Massive levels of electoral fraud have gone unchallenged as a result of “political correctness”, according to an official new report from the UK government. The Telegraph reports that a new report commissioned by former Communities Secretary Sir Eric Pickles reveals that UK authorities are in a “state of denial” and are “turning a blind eye” to election fraud in heavily populated Muslim areas. According to the report, voter fraud is occurring “especially in communities of Pakistani and Bangladeshi background”, but concerns have been largely ignored due to “over-sensitivities about ethnicity and religion”. The new information confirms reports repeatedly raised by Breitbart London. In 2014, Breitbart London reported on threats and chaos at Tower Hamlets polling stations.
Election fraud has been allowed to take place in Muslim communities because of “political correctness”, a major report finds as it calls for unprecedented reforms to the British voting system. In a report commissioned by the Government, Sir Eric Pickles, the former Conservative Cabinet minister, today warns that the authorities are in a “state of denial” and are “turning a blind eye” to election fraud. He said that there is evidence of voter fraud “especially in communities of Pakistani and Bangladeshi background” but that the cases have been ignored because of “over-sensitivities about ethnicity and religion”.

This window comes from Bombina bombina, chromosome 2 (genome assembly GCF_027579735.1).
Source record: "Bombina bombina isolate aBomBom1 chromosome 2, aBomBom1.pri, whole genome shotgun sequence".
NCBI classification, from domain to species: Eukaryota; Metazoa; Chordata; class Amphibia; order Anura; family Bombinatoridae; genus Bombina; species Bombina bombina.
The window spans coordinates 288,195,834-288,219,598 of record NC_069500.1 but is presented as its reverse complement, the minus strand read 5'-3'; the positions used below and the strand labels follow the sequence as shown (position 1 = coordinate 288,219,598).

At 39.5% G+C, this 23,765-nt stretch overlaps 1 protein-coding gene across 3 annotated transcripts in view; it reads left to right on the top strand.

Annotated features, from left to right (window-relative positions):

Britain is turning a blind eye to corruption in town halls and elections because of political correctness, according to a former Cabinet minister. In a hard-hitting report, Sir Eric Pickles says there is evidence of pressure being put on vulnerable members of some ethnic minority communities in elections. He says women and young people in particular have been urged to vote according to the will of elders, especially in communities of Pakistani and Bangladeshi backgrounds. Presenting an action plan to the new Prime Minister Theresa May on electoral fraud, he attacks the failures of town halls, police and election watchdogs to detect, prevent and prosecute election fraud.
A culture of political correctness has led to a blind eye being turned to widespread voting fraud in Muslim communities, a devastating government report reveals today. Ex-Cabinet minister Sir Eric Pickles lambasts the police, election watchdogs and town halls for ignoring evidence of electoral abuse because of ‘over-sensitivities about ethnicity and religion’. The former communities secretary, now the anti-corruption tsar, said the intimidation of voters on religious grounds was so bad that police should be allowed to put cordons outside polling stations to protect frightened voters. He recommends that voters should have to take ID to prove who they are when they vote. Currently, a voter merely has to state their name and address. The report even suggests putting indelible ink on a person’s fingers as they cast their ballot to prevent anyone being able to vote twice.
Voters should be subjected to identity checks in polling stations to stop the “worrying spread” of electoral fraud, the government’s anti-corruption tsar says. In a report to Theresa May, Sir Eric Pickles, the former communities secretary, said that Britain’s “trust-based” voting system was no longer tenable and that “politically correct sensibilities” had led to the state turning a blind eye to fraud in elections. Sir Eric criticised the police for being soft on allegations of wrongdoing, saying that they sometimes acted like the three wise monkeys.